The bears, cougars, deer, foxes, and other animals who are chased, trapped, and even killed by dogs during (sometimes illegal) hunts aren’t the only ones to suffer from this variant of the “sport.” Dogs used for hunting are often kept chained or penned and are denied routine veterinary care such as vaccines and heartworm medication. Some are lost during hunts and never found, whereas others are turned loose at the end of hunting season to fend for themselves and die of starvation or get struck by vehicles.

A Humane Alternative
There are more than 20 million deer in the U.S., and because hunting has been an ineffective method to “control” populations (one Pennsylvania hunter “manages” the population and attracts deer by clearing his 600-acre plot of wooded land and planting corn), some wildlife agencies are considering other management techniques.(18,19) Several studies suggest that sterilization is an effective, long-term solution to overpopulation.(20) A method called “trap, neuter, and return” (TNR) has been tried on deer in Ithaca, N.Y., and an experimental birth-control vaccine is being used on female deer in Hastings-on-the-Hudson, N.Y.(21,22) One Georgia study of 1,500 white-tailed deer on Cumberland Island concluded that “if females are captured, marked, and counted, sterilization reduces herd size, even at relatively low annual sterilization rates.”(23)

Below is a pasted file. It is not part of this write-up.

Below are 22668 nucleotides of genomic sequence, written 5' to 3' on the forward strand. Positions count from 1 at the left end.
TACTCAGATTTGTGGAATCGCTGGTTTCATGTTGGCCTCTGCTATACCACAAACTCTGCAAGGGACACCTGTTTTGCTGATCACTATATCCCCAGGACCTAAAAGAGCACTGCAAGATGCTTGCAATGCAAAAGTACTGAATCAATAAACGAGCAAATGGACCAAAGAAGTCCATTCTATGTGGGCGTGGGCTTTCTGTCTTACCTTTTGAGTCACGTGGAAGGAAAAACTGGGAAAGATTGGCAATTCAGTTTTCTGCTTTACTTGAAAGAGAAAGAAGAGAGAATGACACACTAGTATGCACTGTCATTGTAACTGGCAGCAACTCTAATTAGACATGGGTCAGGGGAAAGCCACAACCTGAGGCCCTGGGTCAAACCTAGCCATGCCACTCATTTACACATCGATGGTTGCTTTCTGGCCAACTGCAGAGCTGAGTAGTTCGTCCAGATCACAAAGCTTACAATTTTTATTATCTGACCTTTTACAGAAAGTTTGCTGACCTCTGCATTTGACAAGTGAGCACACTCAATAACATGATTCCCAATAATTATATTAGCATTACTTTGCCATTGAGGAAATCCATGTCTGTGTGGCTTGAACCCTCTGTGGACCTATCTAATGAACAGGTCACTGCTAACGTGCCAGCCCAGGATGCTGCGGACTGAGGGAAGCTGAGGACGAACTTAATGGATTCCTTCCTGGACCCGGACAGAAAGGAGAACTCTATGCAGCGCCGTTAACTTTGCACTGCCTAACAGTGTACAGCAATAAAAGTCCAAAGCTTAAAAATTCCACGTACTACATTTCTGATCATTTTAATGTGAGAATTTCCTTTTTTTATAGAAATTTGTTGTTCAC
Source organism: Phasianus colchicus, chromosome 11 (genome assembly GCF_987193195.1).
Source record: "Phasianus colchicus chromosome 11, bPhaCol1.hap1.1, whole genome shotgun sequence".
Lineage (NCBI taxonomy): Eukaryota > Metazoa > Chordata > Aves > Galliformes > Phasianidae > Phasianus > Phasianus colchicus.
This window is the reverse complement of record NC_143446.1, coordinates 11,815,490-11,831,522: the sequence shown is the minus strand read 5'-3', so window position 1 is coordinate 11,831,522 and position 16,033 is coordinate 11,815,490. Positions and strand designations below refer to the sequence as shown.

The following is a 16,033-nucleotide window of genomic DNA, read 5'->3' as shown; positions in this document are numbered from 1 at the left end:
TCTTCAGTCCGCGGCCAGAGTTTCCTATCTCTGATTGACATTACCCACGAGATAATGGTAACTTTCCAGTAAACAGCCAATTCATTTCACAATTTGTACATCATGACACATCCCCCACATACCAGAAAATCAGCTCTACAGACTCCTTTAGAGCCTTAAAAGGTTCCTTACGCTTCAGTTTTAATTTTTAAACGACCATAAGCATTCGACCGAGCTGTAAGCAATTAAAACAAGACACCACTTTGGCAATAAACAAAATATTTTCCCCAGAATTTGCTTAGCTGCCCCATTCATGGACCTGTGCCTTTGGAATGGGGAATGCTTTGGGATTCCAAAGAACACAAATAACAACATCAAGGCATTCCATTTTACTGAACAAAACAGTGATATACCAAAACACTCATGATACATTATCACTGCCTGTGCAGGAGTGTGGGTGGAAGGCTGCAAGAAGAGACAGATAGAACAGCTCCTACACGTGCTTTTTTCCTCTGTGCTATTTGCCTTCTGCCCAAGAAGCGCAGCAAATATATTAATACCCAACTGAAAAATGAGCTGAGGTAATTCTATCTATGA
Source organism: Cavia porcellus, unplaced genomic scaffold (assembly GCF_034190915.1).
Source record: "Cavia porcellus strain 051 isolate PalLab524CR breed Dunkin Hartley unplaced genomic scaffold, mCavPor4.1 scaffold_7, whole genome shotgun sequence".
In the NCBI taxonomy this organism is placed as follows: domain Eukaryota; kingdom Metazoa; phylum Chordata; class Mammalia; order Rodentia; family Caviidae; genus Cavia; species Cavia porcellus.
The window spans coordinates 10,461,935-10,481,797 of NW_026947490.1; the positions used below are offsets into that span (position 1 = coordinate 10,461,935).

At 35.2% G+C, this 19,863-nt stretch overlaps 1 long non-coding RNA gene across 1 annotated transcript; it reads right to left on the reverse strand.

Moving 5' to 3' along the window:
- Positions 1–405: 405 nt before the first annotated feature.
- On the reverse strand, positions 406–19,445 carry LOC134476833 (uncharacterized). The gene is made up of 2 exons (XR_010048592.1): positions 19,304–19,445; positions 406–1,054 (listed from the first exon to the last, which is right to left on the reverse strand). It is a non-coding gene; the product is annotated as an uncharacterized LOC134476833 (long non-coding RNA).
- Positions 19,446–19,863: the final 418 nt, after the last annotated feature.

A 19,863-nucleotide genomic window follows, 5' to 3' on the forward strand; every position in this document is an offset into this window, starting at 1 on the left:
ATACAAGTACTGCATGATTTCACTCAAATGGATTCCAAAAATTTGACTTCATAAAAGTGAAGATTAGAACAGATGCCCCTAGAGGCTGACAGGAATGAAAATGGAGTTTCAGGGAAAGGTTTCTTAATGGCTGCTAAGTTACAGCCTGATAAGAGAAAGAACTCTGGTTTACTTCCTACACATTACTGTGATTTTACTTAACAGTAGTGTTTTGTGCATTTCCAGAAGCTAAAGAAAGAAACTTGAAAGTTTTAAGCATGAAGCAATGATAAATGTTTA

What You Can Do
Before you support a “wildlife” or “conservation” group, ask about its position on hunting. Groups such as the National Wildlife Federation, the National Audubon Society, the Sierra Club, the Izaak Walton League, the Wilderness Society, and the World Wildlife Fund are pro–sport-hunting, or at the very least, they do not oppose it.

To combat hunting in your area, post “no hunting” signs on your land, join or form an anti-hunting organization, protest organized hunts, and spread deer repellent or human hair (from barber shops) near hunting areas. Call 1-800-628-7275 to report poachers in national parks to the National Parks and Conservation Association. Educate others about hunting. Encourage your legislators to enact or enforce wildlife-protection laws, and insist that nonhunters be equally represented on the staffs of wildlife agencies.

References
1) National Research Council, “Science and the Endangered Species Act” (Washington, D.C.: National Academy Press, 1995) 21.
2) Grant Holloway, “Cloning to Revive Extinct Species,” CNN.com, 28 May 2002.
3) Canadian Museum of Nature, “Great Auk,” 2008.